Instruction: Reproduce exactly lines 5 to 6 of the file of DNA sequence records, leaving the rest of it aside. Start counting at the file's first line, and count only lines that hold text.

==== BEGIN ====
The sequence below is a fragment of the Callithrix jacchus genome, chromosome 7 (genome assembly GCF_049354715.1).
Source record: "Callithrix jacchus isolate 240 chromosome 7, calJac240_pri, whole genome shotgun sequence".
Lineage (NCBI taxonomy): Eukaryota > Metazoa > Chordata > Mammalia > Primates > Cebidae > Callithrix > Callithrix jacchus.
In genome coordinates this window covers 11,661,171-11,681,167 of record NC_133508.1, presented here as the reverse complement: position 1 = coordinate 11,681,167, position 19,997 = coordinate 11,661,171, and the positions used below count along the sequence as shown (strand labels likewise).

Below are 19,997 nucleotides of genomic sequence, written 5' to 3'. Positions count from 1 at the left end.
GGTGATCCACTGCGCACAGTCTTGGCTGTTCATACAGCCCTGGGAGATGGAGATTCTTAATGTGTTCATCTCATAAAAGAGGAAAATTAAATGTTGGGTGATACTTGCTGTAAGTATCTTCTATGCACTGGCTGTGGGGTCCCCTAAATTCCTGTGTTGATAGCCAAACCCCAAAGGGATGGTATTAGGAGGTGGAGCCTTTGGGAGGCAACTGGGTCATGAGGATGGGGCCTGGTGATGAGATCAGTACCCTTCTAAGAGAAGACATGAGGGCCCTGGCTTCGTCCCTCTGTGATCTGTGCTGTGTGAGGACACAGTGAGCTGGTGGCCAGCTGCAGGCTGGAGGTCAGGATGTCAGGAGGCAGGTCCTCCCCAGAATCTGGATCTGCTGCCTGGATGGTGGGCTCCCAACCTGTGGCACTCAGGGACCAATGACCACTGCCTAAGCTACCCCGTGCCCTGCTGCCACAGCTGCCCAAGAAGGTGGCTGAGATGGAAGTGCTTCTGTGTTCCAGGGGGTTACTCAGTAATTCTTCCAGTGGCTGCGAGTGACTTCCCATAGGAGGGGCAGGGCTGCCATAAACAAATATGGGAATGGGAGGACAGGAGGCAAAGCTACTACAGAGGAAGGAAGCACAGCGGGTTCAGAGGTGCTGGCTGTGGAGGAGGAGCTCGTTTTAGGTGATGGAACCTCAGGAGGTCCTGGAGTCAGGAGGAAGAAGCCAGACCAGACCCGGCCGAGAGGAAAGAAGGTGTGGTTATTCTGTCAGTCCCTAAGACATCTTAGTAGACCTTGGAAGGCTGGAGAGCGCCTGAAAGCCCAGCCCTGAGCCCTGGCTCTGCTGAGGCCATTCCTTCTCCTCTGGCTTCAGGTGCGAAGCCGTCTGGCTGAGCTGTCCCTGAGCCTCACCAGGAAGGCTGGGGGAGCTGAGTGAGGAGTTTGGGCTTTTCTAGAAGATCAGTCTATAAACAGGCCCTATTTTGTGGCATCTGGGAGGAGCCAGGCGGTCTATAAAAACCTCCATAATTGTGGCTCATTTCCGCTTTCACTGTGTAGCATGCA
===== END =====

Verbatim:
Below are 19,997 nucleotides of genomic sequence, written 5' to 3'. Positions count from 1 at the left end.
GGTGATCCACTGCGCACAGTCTTGGCTGTTCATACAGCCCTGGGAGATGGAGATTCTTAATGTGTTCATCTCATAAAAGAGGAAAATTAAATGTTGGGTGATACTTGCTGTAAGTATCTTCTATGCACTGGCTGTGGGGTCCCCTAAATTCCTGTGTTGATAGCCAAACCCCAAAGGGATGGTATTAGGAGGTGGAGCCTTTGGGAGGCAACTGGGTCATGAGGATGGGGCCTGGTGATGAGATCAGTACCCTTCTAAGAGAAGACATGAGGGCCCTGGCTTCGTCCCTCTGTGATCTGTGCTGTGTGAGGACACAGTGAGCTGGTGGCCAGCTGCAGGCTGGAGGTCAGGATGTCAGGAGGCAGGTCCTCCCCAGAATCTGGATCTGCTGCCTGGATGGTGGGCTCCCAACCTGTGGCACTCAGGGACCAATGACCACTGCCTAAGCTACCCCGTGCCCTGCTGCCACAGCTGCCCAAGAAGGTGGCTGAGATGGAAGTGCTTCTGTGTTCCAGGGGGTTACTCAGTAATTCTTCCAGTGGCTGCGAGTGACTTCCCATAGGAGGGGCAGGGCTGCCATAAACAAATATGGGAATGGGAGGACAGGAGGCAAAGCTACTACAGAGGAAGGAAGCACAGCGGGTTCAGAGGTGCTGGCTGTGGAGGAGGAGCTCGTTTTAGGTGATGGAACCTCAGGAGGTCCTGGAGTCAGGAGGAAGAAGCCAGACCAGACCCGGCCGAGAGGAAAGAAGGTGTGGTTATTCTGTCAGTCCCTAAGACATCTTAGTAGACCTTGGAAGGCTGGAGAGCGCCTGAAAGCCCAGCCCTGAGCCCTGGCTCTGCTGAGGCCATTCCTTCTCCTCTGGCTTCAGGTGCGAAGCCGTCTGGCTGAGCTGTCCCTGAGCCTCACCAGGAAGGCTGGGGGAGCTGAGTGAGGAGTTTGGGCTTTTCTAGAAGATCAGTCTATAAACAGGCCCTATTTTGTGGCATCTGGGAGGAGCCAGGCGGTCTATAAAAACCTCCATAATTGTGGCTCATTTCCGCTTTCACTGTGTAGCATGCA